Resources Mentioned:

This Thing Called Life: Community Heroes 20: 40 Years Of Saving Lives In Cincinnati

This Thing Called Life: Community Heroes 20: 40 Years Of Saving Lives In Cincinnati

December 14, 2021

40 Years Of Saving Lives In Cincinnati

Community Heroes is a special extension of This Thing Called Life’s podcast. In this series we talk to community leaders, share important information about organ and tissue donation and honor those who have been instrumental in saving lives through the gift of donation.  In this episode we talk to Lincoln Ware from Radio One about the celebration of Life Center’s 40th year of saving lives in the greater Cincinnati market. 

 

Resources:

https://lifepassiton.org/

https://www.facebook.com/LifeCenterOH

Life Center Phone # 513-558-5555

Episode 35: Another Listen- Grief Looks Different For Everyone with Debbie Pollino

Episode 35: Another Listen- Grief Looks Different For Everyone with Debbie Pollino

December 7, 2021

During this episode of This Thing Called Life Podcast, host Andi Johnson speaks with Debbie Pollino, a Donate-Life Ambassador for LifeCenter. Unfortunately, Debbie’s experience as an ambassador found its roots in the death of her son Nick after a car crash in 2014. Debbie knows firsthand that grief looks different for everyone and she hopes that sharing her son’s story can help others deal with their own tragedies.

 

Episode Highlights: 

  • In January 2014, Debbie lost her son Nick to a car accident, suffering a brain injury that he could not recover from.
  • Debbie had no idea that her son Nick was very passionate about organ donation until he noticed that she was one on her license.
  • Nick was able to save multiple lives with the organs that were donated from his body.
  • 4 months after the death of her son, Debbie attempted to become a Donate-Life Ambassador, but it was still too soon.
  • After about 18 months of recovering from the death of her son, Debbie started sharing Nick’s story at schools.
  • Nick was a very adventurous and outdoorsy person, driving across the country multiple summers in a row to Northern California.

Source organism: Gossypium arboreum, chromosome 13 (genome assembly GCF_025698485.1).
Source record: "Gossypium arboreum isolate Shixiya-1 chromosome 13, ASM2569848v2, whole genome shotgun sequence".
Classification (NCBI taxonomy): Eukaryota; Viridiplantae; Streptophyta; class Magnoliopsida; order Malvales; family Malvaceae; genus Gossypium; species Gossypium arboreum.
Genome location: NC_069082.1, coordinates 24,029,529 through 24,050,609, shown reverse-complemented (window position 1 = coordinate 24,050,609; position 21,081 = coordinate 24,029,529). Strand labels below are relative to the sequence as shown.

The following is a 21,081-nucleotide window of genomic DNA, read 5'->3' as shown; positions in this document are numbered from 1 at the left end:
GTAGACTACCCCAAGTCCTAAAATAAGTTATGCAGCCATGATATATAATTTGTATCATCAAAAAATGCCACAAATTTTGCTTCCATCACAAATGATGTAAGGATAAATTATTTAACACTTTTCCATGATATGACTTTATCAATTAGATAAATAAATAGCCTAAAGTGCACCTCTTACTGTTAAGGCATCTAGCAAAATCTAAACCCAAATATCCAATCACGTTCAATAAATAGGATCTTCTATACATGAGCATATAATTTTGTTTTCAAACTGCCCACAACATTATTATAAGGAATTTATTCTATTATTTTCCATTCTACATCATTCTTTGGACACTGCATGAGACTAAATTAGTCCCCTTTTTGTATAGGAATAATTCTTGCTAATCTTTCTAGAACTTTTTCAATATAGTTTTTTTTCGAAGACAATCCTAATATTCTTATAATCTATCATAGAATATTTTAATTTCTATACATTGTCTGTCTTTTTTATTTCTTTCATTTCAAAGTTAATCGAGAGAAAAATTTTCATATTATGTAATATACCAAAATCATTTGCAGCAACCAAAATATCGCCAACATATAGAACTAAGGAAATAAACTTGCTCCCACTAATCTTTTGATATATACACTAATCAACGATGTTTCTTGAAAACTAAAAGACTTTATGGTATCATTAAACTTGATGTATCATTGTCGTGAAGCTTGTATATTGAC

• After attending Northern Kentucky for college, Nick transferred to a school in Northern California for a forestry program.
  • What was supposed to be a 3-month trip to Hawaii for Nick, turned into a 5 ½ year trip.
  • The Bernie Madoff pyramid scheme collapse brought an end to Nick’s trip to Hawaii.
  • Debbie’s nephews and nieces were like siblings with Nick in life, children to her after Nick’s death.
  • Fortunately for Debbie, her family continued to talk about Nick, keeping his spirit all around them.
  • Nick had the kind of spirit that makes people proud to remember who he was as a person.
  • Debbie had a meltdown recently when she was looking through pictures and realized that she will never have a current one.
  • Nick made it all the way to Lima, Peru on a buddy pass for New Years, sleeping in the airport for a week.
  • The first time that Debbie went to visit Nick in Hawaii, he jumped off a 60-foot cliff and climbed back up.
  • With how up and down the grieving process is, it’s important to have people that you can ask for help.
  • Though support groups work for some people, Debbie felt it was more beneficial to be around positive reinforcement.
  • Nick was very spiritual in his own way, using nature as his church, as a way to find peace.
  • Debbie and her family celebrate Nick on a variety of occasions, especially Thanksgiving, his favorite holiday.
  • On August 4th every year, Nick’s birthday, Debbie’s family throws a party to celebrate his life.
  • Debbie had the pleasure of meeting Nick’s heart recipient, Brian, and welcoming his family into her family.
  • Brian looks and acts the same as Nick, with a similar build and a love for outdoor adventure.
  • The pandemic has been especially difficult for Debbie, given how close she is with her family.
  • Though it’s hard during the pandemic, don’t hide away from other people while you are grieving.

 

3 Key Points:

  1. Debbie lost her 36-year-old son, Nick, after a car accident in January of 2014. Because of his passion for organ donation, he was able to save multiple lives.
  2. While most days are good, filled with great memories, some days are rough for Debbie when all she wants is a hug from her son.
  3. Nick’s heart recipient, Brian, a father of 2, has since become a part of Debbie’s family, along with the rest of his family.

Resources Mentioned:

This Thing Called Life: Community Heroes 19: The Holidays Can Be Tough, If You Are Struggling Reach Out And Ask For Help- EP 19

This Thing Called Life: Community Heroes 19: The Holidays Can Be Tough, If You Are Struggling Reach Out And Ask For Help- EP 19

November 30, 2021

The Holidays Can Be Tough, If You Are Struggling Reach Out And Ask For Help...

Community Heroes is a special extension of This Thing Called Life’s podcast. In this series we talk to community leaders, share important information about organ and tissue donation and honor those who have been instrumental in saving lives through the gift of donation.

 

Resources:

https://www.griefincommon.com/

https://whatsyourgrief.com/